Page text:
Brandon Jones fatality location

The yellow body symbol marks the site of where Brandon Jones, 41, died from asphyxiation in a Salt River Range avalanche while snowmobiling Friday. Funeral services for the Elko, Nevada, man are today in Malad, Idaho.

An Elko, Nevada, resident died snowmobiling in a Salt River Range avalanche Friday, likely as a result of blunt force trauma. 

Brandon Jones, 41, was snowmobiling away from his group late on Dec. 18 on a slope of what locals call “Suicide Mountain” when he triggered a medium-sized avalanche with a two-foot crown. He was able to deploy an airbag, which kept him near the snow surface, with only his leg buried under the snow, according to Lincoln County Coroner Dain Schwab.

“It’s horrible,” Schwab said. "The most probable cause [of death] was an injury he received during the slide, possibly from a rock or tree."

When Jones' snowmobiling partners did find him, he lacked a pulse, was blue in the face, wasn’t breathing and had foam at the mouth. The man who found Jones suspected he had broken his neck, and Schwab has ordered a CT scan to see if this contributed to the death. As of Wednesday morning the results of that scan had not been returned. 

CPR was not administered, according to the coroner, who visited the scene the night of the accident.

“It was actually pretty dangerous just digging him out of there,” Schwab said. “We were up on the hillside under cornices that were unbroken.”

Jones and his party were snowmobiling in the Sheep Pass area, roughly a dozen miles southeast of Afton at the far southern end of the Salt River Range. The slide occurred at nearly 10,000 feet on an eastern aspect.

The fatality marks the first lethal avalanche of the winter in Northwest Wyoming.

Bridger-Teton Avalanche Center Director Bob Comey visited the site on Sunday to investigate the slide path, determining it ran over the crusted snowpack that baked in the sun during the dry spell in late November and early December.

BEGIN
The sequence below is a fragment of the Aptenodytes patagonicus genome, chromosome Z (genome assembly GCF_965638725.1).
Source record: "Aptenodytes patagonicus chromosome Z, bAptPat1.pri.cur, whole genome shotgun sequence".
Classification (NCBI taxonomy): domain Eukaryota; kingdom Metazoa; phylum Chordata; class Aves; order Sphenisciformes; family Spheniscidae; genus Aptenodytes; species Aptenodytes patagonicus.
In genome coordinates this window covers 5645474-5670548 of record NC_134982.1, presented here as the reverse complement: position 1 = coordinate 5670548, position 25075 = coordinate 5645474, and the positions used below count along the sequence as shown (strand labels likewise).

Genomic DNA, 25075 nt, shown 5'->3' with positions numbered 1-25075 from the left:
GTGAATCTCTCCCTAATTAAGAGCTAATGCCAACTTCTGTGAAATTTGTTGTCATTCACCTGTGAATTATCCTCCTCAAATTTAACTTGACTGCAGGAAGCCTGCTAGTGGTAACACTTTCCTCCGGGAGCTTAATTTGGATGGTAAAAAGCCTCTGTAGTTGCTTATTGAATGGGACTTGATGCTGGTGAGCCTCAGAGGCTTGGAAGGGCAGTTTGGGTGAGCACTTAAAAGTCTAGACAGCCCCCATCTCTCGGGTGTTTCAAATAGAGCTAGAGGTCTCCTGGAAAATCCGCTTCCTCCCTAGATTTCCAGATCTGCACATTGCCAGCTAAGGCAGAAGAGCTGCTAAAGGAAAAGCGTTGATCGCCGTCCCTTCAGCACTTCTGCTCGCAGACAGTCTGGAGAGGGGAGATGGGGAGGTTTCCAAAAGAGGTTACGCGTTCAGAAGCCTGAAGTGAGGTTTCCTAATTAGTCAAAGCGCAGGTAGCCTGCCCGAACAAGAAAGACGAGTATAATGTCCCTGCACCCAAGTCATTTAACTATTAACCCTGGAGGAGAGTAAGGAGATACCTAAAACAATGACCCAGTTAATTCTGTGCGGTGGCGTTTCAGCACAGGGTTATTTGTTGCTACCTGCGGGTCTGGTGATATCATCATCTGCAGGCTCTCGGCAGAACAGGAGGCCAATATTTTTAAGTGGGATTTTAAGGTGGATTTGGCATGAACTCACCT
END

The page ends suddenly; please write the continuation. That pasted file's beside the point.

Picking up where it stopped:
“We dug a snow pit near the site yesterday, and we feel confident that this was all the new snow that has fallen since Dec. 11,” Comey said. “The avalanche conditions are still dangerous up there. People should be careful.”

The avalanche danger on Monday morning was still deemed “considerable” at high elevations in the Salt and Wyoming ranges, according to the Bridger-Teton’s morning forecast.

Jones had a wife, Mary, and three kids, Blayde, Ebony and Slayde, according to a Facebook post by the Elko business Evolution Powersports. A funeral service has been scheduled for 11 a.m. Wednesday in Malad, Idaho.

Eds. note — This story has been updated to correct inaccurate information about the cause of Brandon Jones' death that was provided to Lincoln County Coroner Dain Schwab, and in turn to the Jackson Hole Daily. After conducting more interviews and investigation, the coroner concluded that asphyxiation was not the cause of death. 

Contact Mike Koshmrl at 732-7067 or env@jhnewsandguide.com.

Mike has reported on the Greater Yellowstone Ecosystem's wildlife, wildlands and the agencies that manage them since 2012. A native Minnesotan, he arrived in the West to study environmental journalism at the University of Colorado.

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